More and more CIOs I speak with are spending less time doing the traditional IT stuff. Instead, they are spending more time presenting how IT provides strategic value to the business.
This seems straightforward, but then why are so many CIOs still struggling? Some experts believe many CIOs are incapable of making the leap--that they prefer the technical back-office tasks, or that they cannot seem to make the necessary business connections.
All these criticisms hold some truth, but I see something that is probably more conditional on CIO success in making the IT-to-business connection. My research has uncovered two critical factors: politics and strategic advocacy.
Politics: the Good and the Bad
"Politics" often has a negative connotation, but it actually has a good side. We all agree that bad politics is destructive. It involves ethical violations in conduct to promote individual and group behavior that is inconsistent with organizational values.
On the other hand, good politics focuses on using forces that help move others to your point of view. It allows executives to obtain support for what they believe by using leadership values via political connections.
Ideas x Politics = Actionable Results, whereas Ideas x No Political Influence = 0.
Good ideas alone are not enough. Politics can add value by allowing CIOs to initiate and influence relationships with other leaders.
Strategic Thinking and Advocacy
Columbia University Professor Lyle Yorks defines strategic advocacy as "establishing personal and functional influence by cultivating alliances through defining opportunities that add value to either the top or bottom line."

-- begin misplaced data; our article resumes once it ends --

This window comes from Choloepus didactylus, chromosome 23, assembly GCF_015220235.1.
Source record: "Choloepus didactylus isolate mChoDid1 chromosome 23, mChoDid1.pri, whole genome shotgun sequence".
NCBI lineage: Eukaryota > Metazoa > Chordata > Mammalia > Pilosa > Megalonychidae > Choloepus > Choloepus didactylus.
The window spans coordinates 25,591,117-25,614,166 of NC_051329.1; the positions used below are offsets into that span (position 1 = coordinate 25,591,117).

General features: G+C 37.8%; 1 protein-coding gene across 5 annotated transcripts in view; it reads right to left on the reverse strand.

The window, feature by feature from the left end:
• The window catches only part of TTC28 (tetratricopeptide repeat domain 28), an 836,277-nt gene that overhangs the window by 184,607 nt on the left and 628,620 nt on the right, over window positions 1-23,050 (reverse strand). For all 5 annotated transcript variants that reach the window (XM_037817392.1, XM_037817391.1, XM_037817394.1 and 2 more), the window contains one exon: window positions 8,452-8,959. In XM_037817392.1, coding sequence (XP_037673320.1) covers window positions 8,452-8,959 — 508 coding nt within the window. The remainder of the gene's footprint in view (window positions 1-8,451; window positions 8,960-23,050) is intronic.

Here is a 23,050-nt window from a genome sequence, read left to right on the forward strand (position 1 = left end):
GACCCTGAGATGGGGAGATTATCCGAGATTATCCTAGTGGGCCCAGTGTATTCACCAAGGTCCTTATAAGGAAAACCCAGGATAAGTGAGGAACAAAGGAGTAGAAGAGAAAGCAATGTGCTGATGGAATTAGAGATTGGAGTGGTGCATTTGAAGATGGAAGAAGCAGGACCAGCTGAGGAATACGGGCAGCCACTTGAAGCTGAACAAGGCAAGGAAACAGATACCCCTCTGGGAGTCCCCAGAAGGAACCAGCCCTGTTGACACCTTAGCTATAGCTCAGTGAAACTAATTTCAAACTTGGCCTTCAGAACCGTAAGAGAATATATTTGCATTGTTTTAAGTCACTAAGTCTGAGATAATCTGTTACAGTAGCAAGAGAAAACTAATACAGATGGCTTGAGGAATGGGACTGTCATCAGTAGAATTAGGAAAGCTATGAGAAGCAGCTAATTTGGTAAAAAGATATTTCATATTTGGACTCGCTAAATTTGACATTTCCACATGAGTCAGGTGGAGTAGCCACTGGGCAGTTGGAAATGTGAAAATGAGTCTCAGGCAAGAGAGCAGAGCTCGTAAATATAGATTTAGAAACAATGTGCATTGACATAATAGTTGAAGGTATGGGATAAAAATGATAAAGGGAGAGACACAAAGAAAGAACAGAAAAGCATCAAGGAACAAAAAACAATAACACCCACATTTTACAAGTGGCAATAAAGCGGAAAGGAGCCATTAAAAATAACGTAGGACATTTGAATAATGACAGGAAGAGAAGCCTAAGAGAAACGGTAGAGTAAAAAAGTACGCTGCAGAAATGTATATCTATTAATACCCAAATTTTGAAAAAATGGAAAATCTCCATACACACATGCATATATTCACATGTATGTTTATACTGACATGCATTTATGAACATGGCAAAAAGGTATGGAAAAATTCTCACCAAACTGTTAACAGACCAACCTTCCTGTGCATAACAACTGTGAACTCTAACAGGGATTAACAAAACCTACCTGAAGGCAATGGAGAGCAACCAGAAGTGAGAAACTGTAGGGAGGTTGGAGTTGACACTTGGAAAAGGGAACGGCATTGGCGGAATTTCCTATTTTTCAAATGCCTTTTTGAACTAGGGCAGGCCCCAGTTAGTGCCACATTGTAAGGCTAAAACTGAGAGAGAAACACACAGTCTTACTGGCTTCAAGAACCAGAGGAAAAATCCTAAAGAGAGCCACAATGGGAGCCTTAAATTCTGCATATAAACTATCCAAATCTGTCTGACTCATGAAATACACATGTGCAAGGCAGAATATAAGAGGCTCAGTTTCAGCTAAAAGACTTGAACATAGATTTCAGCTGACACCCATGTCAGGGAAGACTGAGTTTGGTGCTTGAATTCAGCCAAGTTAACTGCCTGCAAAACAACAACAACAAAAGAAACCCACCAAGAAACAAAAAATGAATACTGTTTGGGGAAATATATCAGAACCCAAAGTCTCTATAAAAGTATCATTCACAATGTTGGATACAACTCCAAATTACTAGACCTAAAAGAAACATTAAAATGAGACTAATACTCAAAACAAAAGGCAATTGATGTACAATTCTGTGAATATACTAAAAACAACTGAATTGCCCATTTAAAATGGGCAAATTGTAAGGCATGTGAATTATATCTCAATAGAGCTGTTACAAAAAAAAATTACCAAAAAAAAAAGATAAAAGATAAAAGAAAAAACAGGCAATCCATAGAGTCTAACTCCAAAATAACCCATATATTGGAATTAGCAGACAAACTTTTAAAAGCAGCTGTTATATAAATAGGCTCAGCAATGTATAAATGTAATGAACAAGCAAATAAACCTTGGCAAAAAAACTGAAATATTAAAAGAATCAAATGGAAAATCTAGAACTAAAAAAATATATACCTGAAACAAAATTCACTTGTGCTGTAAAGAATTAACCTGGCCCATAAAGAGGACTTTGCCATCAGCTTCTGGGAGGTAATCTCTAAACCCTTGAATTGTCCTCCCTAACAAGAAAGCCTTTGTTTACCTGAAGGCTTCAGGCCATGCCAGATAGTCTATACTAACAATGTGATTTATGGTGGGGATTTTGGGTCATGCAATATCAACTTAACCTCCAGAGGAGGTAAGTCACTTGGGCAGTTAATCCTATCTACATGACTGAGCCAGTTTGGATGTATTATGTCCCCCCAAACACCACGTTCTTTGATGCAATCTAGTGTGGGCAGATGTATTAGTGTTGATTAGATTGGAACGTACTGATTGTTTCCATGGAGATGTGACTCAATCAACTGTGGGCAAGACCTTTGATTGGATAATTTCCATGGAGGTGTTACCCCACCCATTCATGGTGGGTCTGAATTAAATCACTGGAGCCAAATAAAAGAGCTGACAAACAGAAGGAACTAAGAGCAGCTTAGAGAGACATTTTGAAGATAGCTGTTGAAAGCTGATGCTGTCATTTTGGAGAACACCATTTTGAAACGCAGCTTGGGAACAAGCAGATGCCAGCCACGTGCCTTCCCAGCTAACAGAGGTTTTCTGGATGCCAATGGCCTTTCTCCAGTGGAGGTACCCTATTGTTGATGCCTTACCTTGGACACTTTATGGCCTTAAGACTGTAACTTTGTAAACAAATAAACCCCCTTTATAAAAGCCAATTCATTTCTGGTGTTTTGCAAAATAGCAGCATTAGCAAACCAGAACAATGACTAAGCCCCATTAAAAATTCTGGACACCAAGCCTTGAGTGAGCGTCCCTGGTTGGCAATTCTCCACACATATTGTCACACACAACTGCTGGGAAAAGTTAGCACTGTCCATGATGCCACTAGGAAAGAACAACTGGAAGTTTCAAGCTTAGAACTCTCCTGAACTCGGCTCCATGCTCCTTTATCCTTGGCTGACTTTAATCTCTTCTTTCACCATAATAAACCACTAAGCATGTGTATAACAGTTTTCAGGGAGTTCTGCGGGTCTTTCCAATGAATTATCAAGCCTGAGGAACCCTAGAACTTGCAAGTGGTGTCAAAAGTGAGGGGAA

He asks students to think about these questions when they confront a business challenge:
1. State your business (role-based) problem/challenge in the form of a question.
2. What is the background of this challenge? Who are the key stakeholders? What are their interests? Requirements? Aims?
3. What are the barriers to consider in coming to a solution: time, resources, attitudes, politics, personalities, structure and so on?
4. What solutions have already been tried? What were the outcomes? What efforts are currently in place?
5. What help would you like to have in thinking about how you will tackle this challenge?
CIOs need to have interpersonal expertise that allows them to attain a network of allies at the C-suite. This requires political alignment and an understanding of corporate values. They also must have a solid track record and an outstanding reputation. Most important, CIOs must have the ability to link their strategy to the needs of the business,.
Joel Deluca, author of Political Savvy, offers five questions for mapping political territory:
1. Who are the key players?
2. What is their influence in the organization?
3. To what extent are they applying their influence for or against the issue?
4. How easily can their influence be changed?
5. What significant relationships exist among the key players?
These seem like simple questions, but Lyle Yorks and I have found that many executives don't ask them. The usual result: political suicide.
Yorks and I are writing a book on CIOs and strategic advocacy, so we will have new case studies about best practices for CIOs.
Arthur Langer is senior director of the Center for Technology, Innovation and Community Engagement at Columbia University. Send your comments to firstname.lastname@example.org.